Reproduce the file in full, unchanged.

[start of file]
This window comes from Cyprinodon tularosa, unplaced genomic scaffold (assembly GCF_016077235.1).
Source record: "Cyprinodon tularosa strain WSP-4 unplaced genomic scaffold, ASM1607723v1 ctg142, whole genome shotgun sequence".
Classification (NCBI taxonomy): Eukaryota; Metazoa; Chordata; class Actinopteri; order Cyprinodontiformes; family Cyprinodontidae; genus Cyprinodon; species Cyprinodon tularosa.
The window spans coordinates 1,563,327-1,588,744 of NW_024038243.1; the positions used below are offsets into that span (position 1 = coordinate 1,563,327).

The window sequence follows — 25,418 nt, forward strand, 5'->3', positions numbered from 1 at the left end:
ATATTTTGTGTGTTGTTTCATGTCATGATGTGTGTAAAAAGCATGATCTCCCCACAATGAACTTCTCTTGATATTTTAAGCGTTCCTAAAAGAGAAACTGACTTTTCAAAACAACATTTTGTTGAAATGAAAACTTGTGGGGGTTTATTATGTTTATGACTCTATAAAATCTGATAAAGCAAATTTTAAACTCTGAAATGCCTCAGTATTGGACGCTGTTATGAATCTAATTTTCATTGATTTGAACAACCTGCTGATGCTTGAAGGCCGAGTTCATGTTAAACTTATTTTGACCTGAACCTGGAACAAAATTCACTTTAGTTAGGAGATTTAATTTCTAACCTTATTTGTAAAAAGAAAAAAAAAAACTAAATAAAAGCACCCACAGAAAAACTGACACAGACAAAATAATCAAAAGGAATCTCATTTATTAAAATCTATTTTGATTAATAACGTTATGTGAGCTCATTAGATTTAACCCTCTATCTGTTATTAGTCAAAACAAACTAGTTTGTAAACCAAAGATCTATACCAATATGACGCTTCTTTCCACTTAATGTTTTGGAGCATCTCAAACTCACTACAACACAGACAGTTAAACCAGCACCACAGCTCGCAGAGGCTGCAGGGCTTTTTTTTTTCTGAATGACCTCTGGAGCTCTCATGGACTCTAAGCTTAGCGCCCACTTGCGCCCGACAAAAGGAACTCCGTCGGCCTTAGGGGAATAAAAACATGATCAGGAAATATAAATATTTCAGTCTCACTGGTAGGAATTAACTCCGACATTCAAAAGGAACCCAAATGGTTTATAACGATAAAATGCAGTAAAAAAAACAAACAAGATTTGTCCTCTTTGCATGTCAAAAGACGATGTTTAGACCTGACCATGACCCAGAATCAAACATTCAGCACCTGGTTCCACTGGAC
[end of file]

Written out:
This window comes from Cyprinodon tularosa, unplaced genomic scaffold (assembly GCF_016077235.1).
Source record: "Cyprinodon tularosa strain WSP-4 unplaced genomic scaffold, ASM1607723v1 ctg142, whole genome shotgun sequence".
Classification (NCBI taxonomy): Eukaryota; Metazoa; Chordata; class Actinopteri; order Cyprinodontiformes; family Cyprinodontidae; genus Cyprinodon; species Cyprinodon tularosa.
The window spans coordinates 1,563,327-1,588,744 of NW_024038243.1; the positions used below are offsets into that span (position 1 = coordinate 1,563,327).

The window sequence follows — 25,418 nt, forward strand, 5'->3', positions numbered from 1 at the left end:
ATATTTTGTGTGTTGTTTCATGTCATGATGTGTGTAAAAAGCATGATCTCCCCACAATGAACTTCTCTTGATATTTTAAGCGTTCCTAAAAGAGAAACTGACTTTTCAAAACAACATTTTGTTGAAATGAAAACTTGTGGGGGTTTATTATGTTTATGACTCTATAAAATCTGATAAAGCAAATTTTAAACTCTGAAATGCCTCAGTATTGGACGCTGTTATGAATCTAATTTTCATTGATTTGAACAACCTGCTGATGCTTGAAGGCCGAGTTCATGTTAAACTTATTTTGACCTGAACCTGGAACAAAATTCACTTTAGTTAGGAGATTTAATTTCTAACCTTATTTGTAAAAAGAAAAAAAAAAACTAAATAAAAGCACCCACAGAAAAACTGACACAGACAAAATAATCAAAAGGAATCTCATTTATTAAAATCTATTTTGATTAATAACGTTATGTGAGCTCATTAGATTTAACCCTCTATCTGTTATTAGTCAAAACAAACTAGTTTGTAAACCAAAGATCTATACCAATATGACGCTTCTTTCCACTTAATGTTTTGGAGCATCTCAAACTCACTACAACACAGACAGTTAAACCAGCACCACAGCTCGCAGAGGCTGCAGGGCTTTTTTTTTTCTGAATGACCTCTGGAGCTCTCATGGACTCTAAGCTTAGCGCCCACTTGCGCCCGACAAAAGGAACTCCGTCGGCCTTAGGGGAATAAAAACATGATCAGGAAATATAAATATTTCAGTCTCACTGGTAGGAATTAACTCCGACATTCAAAAGGAACCCAAATGGTTTATAACGATAAAATGCAGTAAAAAAAACAAACAAGATTTGTCCTCTTTGCATGTCAAAAGACGATGTTTAGACCTGACCATGACCCAGAATCAAACATTCAGCACCTGGTTCCACTGGAC